18 For John came neither eating nor drinking, and they say, ‘He has a demon.’19 The Son of Man came eating and drinking, and they say, ‘Look, a glutton and a winebibber, a friend of tax collectors and sinners!’ But wisdom is justified by her children.”

Jesus, referring to himself as ‘The Son of Man’, said he came eating and drinking, and they say, ‘Look, a glutton and a winebibber, a friend of tax collectors and sinners!’ But wisdom is justified by her children.”

Jesus practiced fasting, abstinence, nights of prayer and the greatest devotion to God, as an example to us, among other things.

The drink Jesus was referring to was wine, and it was alcoholic wine. Wine is a natural and normal drink in the Mediterranean and Middle East. Generally, alcohol is not abused like in Western Countries.

Wine would not have lasted in the hot Middle Eastern climate, in the ancient world where there was no refrigeration, without being sealed in skins and allowed to mature and ferment.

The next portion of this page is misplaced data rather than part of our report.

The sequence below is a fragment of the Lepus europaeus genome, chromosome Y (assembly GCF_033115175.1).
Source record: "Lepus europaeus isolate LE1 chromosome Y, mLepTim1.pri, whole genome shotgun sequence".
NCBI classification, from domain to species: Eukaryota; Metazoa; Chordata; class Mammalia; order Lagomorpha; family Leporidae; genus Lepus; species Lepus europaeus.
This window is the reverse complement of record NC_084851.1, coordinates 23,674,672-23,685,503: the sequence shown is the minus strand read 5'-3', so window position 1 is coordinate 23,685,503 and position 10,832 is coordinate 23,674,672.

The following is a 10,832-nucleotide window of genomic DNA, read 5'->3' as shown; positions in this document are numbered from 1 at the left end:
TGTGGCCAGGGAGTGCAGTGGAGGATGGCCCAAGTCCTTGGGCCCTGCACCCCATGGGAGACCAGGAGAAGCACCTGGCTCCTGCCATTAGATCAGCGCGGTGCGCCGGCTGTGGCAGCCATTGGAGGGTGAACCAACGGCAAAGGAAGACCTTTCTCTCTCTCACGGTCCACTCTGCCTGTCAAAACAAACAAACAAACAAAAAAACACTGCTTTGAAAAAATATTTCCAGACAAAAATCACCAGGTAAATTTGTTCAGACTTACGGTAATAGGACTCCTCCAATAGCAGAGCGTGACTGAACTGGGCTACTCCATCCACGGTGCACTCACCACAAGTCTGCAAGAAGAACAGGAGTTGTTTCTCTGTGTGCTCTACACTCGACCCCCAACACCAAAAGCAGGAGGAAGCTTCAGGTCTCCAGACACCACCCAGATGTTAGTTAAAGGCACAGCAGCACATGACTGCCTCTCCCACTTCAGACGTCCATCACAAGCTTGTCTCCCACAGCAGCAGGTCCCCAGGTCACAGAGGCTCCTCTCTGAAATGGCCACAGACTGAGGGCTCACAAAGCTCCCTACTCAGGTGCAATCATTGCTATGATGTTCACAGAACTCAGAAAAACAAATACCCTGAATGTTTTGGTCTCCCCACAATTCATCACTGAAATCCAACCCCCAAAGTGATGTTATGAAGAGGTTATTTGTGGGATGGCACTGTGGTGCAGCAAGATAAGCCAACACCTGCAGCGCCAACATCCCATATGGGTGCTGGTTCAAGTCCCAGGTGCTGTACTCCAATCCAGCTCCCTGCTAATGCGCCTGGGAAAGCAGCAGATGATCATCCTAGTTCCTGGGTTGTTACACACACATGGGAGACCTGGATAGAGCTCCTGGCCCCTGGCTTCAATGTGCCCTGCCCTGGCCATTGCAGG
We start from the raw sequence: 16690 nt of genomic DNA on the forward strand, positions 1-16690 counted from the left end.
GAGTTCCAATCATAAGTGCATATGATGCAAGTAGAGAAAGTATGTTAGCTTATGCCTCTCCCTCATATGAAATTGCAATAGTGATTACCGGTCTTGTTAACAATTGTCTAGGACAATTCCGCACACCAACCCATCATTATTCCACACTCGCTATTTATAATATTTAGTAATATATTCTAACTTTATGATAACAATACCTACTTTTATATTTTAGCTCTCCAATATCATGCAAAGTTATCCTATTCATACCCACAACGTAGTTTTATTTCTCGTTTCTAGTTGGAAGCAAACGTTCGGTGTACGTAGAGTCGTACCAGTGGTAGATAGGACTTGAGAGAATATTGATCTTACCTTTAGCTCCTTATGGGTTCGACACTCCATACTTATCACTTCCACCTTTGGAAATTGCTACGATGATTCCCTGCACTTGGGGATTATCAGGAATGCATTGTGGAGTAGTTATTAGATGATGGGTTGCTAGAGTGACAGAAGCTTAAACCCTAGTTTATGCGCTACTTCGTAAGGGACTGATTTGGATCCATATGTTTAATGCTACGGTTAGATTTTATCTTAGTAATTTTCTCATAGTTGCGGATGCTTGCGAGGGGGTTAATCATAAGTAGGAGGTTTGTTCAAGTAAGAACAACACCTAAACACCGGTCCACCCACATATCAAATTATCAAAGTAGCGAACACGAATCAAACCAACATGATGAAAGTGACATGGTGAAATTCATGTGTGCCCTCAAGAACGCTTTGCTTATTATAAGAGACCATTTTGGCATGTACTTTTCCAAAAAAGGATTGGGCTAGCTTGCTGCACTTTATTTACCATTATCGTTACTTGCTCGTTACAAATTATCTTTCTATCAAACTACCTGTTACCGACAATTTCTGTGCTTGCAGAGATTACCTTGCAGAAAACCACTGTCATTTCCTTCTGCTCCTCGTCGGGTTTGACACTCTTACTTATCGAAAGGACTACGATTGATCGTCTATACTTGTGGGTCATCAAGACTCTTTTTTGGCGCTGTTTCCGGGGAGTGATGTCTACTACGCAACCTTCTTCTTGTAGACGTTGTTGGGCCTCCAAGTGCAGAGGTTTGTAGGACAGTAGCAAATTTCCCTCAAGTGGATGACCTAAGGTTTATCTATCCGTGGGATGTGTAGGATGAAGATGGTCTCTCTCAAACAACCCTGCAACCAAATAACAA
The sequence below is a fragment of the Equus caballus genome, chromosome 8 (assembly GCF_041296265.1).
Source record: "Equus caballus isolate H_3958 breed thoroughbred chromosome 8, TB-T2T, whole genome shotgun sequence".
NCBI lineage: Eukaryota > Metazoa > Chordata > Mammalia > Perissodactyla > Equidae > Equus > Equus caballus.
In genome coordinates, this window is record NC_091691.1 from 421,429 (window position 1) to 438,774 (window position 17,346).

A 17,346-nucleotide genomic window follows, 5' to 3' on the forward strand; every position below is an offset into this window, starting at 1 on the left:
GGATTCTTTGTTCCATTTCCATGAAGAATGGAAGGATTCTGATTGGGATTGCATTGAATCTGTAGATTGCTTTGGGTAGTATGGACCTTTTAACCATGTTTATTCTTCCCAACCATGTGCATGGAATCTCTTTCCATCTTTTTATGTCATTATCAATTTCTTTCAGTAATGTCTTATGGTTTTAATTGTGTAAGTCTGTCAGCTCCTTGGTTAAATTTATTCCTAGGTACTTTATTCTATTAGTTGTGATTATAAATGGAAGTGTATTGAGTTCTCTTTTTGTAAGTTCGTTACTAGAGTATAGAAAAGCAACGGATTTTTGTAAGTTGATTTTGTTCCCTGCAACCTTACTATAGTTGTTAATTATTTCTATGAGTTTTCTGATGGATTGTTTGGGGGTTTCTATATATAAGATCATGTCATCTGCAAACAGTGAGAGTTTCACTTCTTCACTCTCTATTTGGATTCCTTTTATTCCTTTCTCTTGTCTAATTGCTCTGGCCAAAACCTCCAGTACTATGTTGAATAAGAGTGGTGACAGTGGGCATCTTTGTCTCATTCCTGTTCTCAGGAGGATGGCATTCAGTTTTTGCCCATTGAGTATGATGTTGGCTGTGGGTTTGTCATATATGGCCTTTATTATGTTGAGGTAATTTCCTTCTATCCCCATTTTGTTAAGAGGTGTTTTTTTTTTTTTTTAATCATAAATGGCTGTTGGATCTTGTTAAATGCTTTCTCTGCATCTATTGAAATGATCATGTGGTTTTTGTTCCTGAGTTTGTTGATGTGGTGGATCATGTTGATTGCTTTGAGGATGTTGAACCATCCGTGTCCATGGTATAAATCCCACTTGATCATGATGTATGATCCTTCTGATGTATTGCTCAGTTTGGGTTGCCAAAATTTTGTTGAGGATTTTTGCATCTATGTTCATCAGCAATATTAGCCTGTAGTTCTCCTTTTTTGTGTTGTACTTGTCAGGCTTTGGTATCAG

Jesus would have drunken wine in moderation and would not have participated in any form of drunken partying.

Nor were Jesus and the Apostle Paul, both single men all their lives, homosexual like the Christian gays would like to think. Jesus is the Son of God and Son of Man and he is pure and holy.

Homosexuals were stoned to death in Israel in the the time of Christ. The ‘women caught in adultery’ is New Testament historical evidence of the practice of stoning to death those who broke various Old Testament laws, in the time of Christ.

Drinking alcoholic drinks is acceptable to a New Testament Protestant Christian, however as the Apostle Paul repeatedly emphasises, we should practice moderation, and not “be drunk with wine”

And if ‘our brother’, relative or friend has issues with alcohol, we should be circumspect not to lead them astray. It’s all about wisdom and moderation, not legalism in the New Testament.

 

“But wisdom is justified by her children”

Jesus is saying, “Look at the fruits of a ministry”, to see whether it is of God.

This is a recurrent theme of my writings on this, my personal blog-site.

What are “the fruits” of this or that Christian ministry? What are the fruits of “a great man or woman” who claims they are God’s great person of the hour? Are they good or are they rotten?

Jesus was saying to look at the fruits of His ministry: the disciples He was producing, the acts of kindness and compassion, the demons He was casting out and the sick folks He healed.